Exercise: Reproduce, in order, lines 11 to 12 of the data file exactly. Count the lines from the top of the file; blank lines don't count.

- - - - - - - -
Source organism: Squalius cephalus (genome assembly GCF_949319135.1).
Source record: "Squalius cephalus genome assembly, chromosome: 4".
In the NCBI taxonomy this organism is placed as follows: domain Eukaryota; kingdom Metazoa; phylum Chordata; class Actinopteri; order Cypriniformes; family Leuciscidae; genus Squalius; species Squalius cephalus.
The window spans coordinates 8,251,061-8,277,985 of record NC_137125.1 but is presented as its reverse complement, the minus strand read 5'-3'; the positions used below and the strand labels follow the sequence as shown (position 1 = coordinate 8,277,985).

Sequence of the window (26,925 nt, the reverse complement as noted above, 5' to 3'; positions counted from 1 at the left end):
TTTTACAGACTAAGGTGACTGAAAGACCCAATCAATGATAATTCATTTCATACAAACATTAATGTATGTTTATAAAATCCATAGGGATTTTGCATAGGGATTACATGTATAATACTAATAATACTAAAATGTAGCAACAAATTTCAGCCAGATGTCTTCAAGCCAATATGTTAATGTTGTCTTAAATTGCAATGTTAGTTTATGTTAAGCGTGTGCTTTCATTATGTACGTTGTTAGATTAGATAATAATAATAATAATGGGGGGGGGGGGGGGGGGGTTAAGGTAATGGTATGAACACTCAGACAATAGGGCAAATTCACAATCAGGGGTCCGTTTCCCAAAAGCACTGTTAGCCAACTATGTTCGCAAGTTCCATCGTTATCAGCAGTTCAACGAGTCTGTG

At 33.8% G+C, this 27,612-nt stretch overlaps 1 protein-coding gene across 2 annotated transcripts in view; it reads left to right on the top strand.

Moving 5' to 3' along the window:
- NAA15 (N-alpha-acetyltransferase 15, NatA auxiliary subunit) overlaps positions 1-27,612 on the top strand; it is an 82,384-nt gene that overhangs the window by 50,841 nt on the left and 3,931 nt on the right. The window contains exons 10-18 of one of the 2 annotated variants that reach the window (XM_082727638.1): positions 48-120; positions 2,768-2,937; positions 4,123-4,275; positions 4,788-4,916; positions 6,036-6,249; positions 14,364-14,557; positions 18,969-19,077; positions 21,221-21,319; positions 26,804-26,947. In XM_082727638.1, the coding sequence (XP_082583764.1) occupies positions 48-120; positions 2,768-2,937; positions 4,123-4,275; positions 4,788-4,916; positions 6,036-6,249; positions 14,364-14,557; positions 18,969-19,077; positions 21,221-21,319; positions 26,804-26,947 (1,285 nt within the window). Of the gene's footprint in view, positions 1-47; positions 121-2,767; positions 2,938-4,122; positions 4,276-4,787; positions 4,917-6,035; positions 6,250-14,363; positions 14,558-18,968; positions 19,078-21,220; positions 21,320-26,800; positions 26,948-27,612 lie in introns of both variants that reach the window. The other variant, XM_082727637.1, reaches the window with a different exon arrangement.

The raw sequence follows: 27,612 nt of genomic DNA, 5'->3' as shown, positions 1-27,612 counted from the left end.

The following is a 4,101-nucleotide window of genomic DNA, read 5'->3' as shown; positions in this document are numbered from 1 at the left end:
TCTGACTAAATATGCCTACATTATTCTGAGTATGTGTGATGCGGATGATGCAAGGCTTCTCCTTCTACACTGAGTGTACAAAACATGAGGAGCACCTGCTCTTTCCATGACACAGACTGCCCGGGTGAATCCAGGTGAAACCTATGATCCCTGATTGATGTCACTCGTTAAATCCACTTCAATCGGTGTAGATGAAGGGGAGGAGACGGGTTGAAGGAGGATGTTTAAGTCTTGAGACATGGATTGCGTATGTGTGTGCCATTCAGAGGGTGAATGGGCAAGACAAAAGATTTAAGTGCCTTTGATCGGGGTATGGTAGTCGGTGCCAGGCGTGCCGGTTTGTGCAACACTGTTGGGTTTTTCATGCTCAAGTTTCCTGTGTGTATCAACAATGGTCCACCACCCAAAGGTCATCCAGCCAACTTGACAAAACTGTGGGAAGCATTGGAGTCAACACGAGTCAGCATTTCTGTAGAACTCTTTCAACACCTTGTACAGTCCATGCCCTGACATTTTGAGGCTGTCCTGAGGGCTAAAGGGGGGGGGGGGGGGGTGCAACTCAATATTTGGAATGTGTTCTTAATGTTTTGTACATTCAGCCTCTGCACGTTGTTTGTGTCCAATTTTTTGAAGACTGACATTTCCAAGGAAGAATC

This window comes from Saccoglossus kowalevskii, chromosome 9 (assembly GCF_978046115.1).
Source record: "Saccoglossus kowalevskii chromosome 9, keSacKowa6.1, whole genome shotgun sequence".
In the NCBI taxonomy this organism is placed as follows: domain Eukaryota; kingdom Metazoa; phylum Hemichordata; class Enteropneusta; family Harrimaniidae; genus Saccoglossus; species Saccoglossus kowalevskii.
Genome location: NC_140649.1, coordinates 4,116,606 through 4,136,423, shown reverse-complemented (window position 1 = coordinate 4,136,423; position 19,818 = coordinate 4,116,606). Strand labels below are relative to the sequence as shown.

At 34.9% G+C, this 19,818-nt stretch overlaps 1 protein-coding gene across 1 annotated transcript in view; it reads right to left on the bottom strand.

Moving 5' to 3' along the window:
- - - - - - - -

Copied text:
The following is a 4,101-nucleotide window of genomic DNA, read 5'->3' as shown; positions in this document are numbered from 1 at the left end:
TCTGACTAAATATGCCTACATTATTCTGAGTATGTGTGATGCGGATGATGCAAGGCTTCTCCTTCTACACTGAGTGTACAAAACATGAGGAGCACCTGCTCTTTCCATGACACAGACTGCCCGGGTGAATCCAGGTGAAACCTATGATCCCTGATTGATGTCACTCGTTAAATCCACTTCAATCGGTGTAGATGAAGGGGAGGAGACGGGTTGAAGGAGGATGTTTAAGTCTTGAGACATGGATTGCGTATGTGTGTGCCATTCAGAGGGTGAATGGGCAAGACAAAAGATTTAAGTGCCTTTGATCGGGGTATGGTAGTCGGTGCCAGGCGTGCCGGTTTGTGCAACACTGTTGGGTTTTTCATGCTCAAGTTTCCTGTGTGTATCAACAATGGTCCACCACCCAAAGGTCATCCAGCCAACTTGACAAAACTGTGGGAAGCATTGGAGTCAACACGAGTCAGCATTTCTGTAGAACTCTTTCAACACCTTGTACAGTCCATGCCCTGACATTTTGAGGCTGTCCTGAGGGCTAAAGGGGGGGGGGGGGGGGTGCAACTCAATATTTGGAATGTGTTCTTAATGTTTTGTACATTCAGCCTCTGCACGTTGTTTGTGTCCAATTTTTTGAAGACTGACATTTCCAAGGAAGAATC